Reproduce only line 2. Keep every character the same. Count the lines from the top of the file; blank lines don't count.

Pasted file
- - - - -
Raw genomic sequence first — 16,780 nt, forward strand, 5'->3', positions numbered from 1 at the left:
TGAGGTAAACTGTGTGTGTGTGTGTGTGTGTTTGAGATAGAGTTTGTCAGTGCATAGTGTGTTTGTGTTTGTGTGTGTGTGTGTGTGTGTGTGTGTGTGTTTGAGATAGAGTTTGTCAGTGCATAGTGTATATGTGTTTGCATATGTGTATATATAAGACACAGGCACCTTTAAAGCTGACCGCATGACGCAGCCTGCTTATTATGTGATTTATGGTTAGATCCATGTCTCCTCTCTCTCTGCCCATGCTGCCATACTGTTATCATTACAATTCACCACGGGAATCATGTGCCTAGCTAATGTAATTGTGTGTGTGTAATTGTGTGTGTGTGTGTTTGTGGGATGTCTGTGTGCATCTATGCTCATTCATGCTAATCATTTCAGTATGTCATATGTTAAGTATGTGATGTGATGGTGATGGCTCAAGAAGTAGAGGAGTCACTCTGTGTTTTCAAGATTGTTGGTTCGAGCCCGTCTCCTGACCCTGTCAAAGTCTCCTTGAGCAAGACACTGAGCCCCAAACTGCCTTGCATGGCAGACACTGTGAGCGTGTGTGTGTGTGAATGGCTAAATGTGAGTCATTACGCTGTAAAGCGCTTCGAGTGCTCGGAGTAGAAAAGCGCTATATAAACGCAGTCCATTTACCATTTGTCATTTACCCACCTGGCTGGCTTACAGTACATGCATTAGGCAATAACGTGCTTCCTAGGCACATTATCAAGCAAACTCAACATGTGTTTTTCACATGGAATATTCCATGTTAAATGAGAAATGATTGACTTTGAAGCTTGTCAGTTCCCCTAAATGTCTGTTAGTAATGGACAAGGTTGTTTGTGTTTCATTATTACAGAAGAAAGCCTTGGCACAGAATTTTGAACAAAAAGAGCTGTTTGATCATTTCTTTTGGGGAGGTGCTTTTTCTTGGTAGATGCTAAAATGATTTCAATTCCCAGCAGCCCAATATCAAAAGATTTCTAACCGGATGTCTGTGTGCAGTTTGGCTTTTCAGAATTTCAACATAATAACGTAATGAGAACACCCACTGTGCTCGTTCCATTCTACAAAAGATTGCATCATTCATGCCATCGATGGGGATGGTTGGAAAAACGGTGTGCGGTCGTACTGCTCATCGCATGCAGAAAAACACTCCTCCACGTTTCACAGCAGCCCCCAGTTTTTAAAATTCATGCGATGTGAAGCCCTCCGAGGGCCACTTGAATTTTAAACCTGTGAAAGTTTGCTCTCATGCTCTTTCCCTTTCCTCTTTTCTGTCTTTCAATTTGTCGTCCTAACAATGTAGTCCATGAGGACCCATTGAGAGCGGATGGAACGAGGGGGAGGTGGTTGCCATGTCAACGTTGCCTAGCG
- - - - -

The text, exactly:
TGAGGTAAACTGTGTGTGTGTGTGTGTGTGTTTGAGATAGAGTTTGTCAGTGCATAGTGTGTTTGTGTTTGTGTGTGTGTGTGTGTGTGTGTGTGTGTGTTTGAGATAGAGTTTGTCAGTGCATAGTGTATATGTGTTTGCATATGTGTATATATAAGACACAGGCACCTTTAAAGCTGACCGCATGACGCAGCCTGCTTATTATGTGATTTATGGTTAGATCCATGTCTCCTCTCTCTCTGCCCATGCTGCCATACTGTTATCATTACAATTCACCACGGGAATCATGTGCCTAGCTAATGTAATTGTGTGTGTGTAATTGTGTGTGTGTGTGTTTGTGGGATGTCTGTGTGCATCTATGCTCATTCATGCTAATCATTTCAGTATGTCATATGTTAAGTATGTGATGTGATGGTGATGGCTCAAGAAGTAGAGGAGTCACTCTGTGTTTTCAAGATTGTTGGTTCGAGCCCGTCTCCTGACCCTGTCAAAGTCTCCTTGAGCAAGACACTGAGCCCCAAACTGCCTTGCATGGCAGACACTGTGAGCGTGTGTGTGTGTGAATGGCTAAATGTGAGTCATTACGCTGTAAAGCGCTTCGAGTGCTCGGAGTAGAAAAGCGCTATATAAACGCAGTCCATTTACCATTTGTCATTTACCCACCTGGCTGGCTTACAGTACATGCATTAGGCAATAACGTGCTTCCTAGGCACATTATCAAGCAAACTCAACATGTGTTTTTCACATGGAATATTCCATGTTAAATGAGAAATGATTGACTTTGAAGCTTGTCAGTTCCCCTAAATGTCTGTTAGTAATGGACAAGGTTGTTTGTGTTTCATTATTACAGAAGAAAGCCTTGGCACAGAATTTTGAACAAAAAGAGCTGTTTGATCATTTCTTTTGGGGAGGTGCTTTTTCTTGGTAGATGCTAAAATGATTTCAATTCCCAGCAGCCCAATATCAAAAGATTTCTAACCGGATGTCTGTGTGCAGTTTGGCTTTTCAGAATTTCAACATAATAACGTAATGAGAACACCCACTGTGCTCGTTCCATTCTACAAAAGATTGCATCATTCATGCCATCGATGGGGATGGTTGGAAAAACGGTGTGCGGTCGTACTGCTCATCGCATGCAGAAAAACACTCCTCCACGTTTCACAGCAGCCCCCAGTTTTTAAAATTCATGCGATGTGAAGCCCTCCGAGGGCCACTTGAATTTTAAACCTGTGAAAGTTTGCTCTCATGCTCTTTCCCTTTCCTCTTTTCTGTCTTTCAATTTGTCGTCCTAACAATGTAGTCCATGAGGACCCATTGAGAGCGGATGGAACGAGGGGGAGGTGGTTGCCATGTCAACGTTGCCTAGCG